In Re Confidential

Annotate this Case

664 A.2d 364 (1995)

In re CONFIDENTIAL, Respondent. A Member of the Bar of the District of Columbia Court of Appeals.

No. 94-BG-886.

District of Columbia Court of Appeals.

Argued March 2, 1995.

Decided September 11, 1995.

H. Clay Smith, III, with whom Leonard H. Becker, Washington, DC, was on the brief, for the Office of Bar Counsel.

Elizabeth J. Branda, Washington, DC, for the Board on Professional Responsibility.

Respondent argued, pro se.

Before STEADMAN, SCHWELB and FARRELL, Associate Judges.

STEADMAN, Associate Judge:

Respondent was charged by Bar Counsel with violating Disciplinary Rule ("DR") 9-103(A), which deals with commingling and misuse of clients' funds. The escrow which Respondent was charged with mishandling came about in connection with a real estate transaction in Maryland. Respondent was a principal to that transaction, one of the two sellers of the property. Respondent is not admitted to practice as an attorney in Maryland, a fact of which the complaining buyer was aware. On the particular facts of this case, we reject the exception of Bar Counsel to the order of the Board on Professional Responsibility dismissing the complaint against Respondent.


Respondent[1] and Douglas Edward Schwenneker ("Schwenneker") owned a parcel *365 of real property in Frederick County, Maryland. Schwenneker had inherited his interest in the property from his father, Douglas Gary Schwenneker.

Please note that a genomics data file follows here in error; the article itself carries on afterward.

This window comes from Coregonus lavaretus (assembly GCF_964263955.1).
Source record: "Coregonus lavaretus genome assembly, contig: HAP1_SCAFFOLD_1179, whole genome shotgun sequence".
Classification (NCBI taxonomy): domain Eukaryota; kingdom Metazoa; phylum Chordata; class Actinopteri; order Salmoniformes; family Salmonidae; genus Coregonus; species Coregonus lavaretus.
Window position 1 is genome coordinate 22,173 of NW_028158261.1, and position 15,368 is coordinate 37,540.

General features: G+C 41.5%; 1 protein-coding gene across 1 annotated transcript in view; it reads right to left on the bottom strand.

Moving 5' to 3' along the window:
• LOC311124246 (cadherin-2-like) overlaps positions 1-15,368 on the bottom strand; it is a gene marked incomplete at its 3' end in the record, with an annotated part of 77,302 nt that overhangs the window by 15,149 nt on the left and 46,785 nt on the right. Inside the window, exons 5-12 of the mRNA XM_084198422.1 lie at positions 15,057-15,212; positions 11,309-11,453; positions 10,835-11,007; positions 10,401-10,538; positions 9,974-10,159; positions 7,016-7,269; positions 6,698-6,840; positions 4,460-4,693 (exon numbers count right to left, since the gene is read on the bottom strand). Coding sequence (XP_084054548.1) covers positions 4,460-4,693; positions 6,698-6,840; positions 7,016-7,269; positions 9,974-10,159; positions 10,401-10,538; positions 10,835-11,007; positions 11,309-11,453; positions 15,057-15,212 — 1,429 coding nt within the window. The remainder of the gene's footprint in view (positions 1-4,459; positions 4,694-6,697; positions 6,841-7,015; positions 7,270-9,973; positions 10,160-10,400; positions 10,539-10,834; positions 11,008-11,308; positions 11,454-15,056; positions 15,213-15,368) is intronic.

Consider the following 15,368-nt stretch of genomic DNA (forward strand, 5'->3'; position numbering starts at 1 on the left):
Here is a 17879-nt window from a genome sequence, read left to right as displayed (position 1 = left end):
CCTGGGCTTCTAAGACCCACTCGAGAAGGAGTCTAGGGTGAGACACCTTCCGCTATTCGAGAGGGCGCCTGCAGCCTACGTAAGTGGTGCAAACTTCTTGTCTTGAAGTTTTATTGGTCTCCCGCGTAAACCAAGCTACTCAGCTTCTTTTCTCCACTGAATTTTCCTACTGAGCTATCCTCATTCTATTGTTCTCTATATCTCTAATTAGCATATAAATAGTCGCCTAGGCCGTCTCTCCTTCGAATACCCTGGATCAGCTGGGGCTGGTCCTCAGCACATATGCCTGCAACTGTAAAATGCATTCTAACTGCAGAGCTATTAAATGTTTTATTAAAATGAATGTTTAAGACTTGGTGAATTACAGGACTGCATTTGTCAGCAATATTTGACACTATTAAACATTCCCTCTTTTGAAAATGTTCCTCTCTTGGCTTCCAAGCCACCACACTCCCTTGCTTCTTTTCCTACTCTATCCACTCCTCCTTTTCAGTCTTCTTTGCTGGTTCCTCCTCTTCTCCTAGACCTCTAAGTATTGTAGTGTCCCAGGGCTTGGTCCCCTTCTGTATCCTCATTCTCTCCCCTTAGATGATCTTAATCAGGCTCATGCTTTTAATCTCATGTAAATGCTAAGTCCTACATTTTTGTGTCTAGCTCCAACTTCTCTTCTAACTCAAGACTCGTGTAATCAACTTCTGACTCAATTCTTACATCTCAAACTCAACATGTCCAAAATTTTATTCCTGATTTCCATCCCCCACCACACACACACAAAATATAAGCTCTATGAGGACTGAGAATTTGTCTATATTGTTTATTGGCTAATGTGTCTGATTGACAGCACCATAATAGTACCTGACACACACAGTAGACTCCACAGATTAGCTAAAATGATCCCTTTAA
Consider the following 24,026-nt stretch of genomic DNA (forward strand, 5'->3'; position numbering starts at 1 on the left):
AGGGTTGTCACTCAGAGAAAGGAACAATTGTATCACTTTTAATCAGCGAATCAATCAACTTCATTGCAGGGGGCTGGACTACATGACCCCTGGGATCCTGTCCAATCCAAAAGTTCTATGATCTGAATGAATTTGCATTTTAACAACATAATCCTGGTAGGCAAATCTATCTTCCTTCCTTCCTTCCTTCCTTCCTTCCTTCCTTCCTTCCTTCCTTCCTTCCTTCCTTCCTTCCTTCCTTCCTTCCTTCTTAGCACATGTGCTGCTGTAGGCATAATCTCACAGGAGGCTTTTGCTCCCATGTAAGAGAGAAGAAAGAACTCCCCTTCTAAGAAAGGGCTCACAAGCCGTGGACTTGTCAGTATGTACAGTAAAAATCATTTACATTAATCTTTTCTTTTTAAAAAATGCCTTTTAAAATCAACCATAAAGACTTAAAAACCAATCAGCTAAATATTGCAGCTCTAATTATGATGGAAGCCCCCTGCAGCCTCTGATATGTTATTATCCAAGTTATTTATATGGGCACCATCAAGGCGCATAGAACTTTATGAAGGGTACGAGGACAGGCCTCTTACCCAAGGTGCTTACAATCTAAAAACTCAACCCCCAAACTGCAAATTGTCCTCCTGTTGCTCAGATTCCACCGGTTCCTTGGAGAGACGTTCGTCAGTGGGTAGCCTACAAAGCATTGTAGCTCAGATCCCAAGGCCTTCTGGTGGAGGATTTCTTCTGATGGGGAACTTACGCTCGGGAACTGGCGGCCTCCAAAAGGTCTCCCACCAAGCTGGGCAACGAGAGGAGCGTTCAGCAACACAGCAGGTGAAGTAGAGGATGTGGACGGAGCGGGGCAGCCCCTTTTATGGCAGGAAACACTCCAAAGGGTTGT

On August 11, 1989, Respondent and Schwenneker conveyed the property by deed to the complainant, John Hagerhorst, and his wife, Susan Marie Remmers ("the buyers"). Respondent testified that he called to complainant's attention the fact that the estate of Douglas Gary Schwenneker had not been probated, and that there was "a cloud on the title." Respondent also explained to complainant that he was not a member of the Maryland Bar, and could not practice in Maryland.

Thereafter, in order to assure that Schwenneker initiated and completed the probate of his father's estate, it was agreed between Schwenneker and the buyers that Schwenneker would pay into escrow the sum of $6,000. At the complainant's request, Respondent agreed to act as escrow agent. It is undisputed that this arrangement did not involve an attorney-client relationship between Respondent and any of the other parties.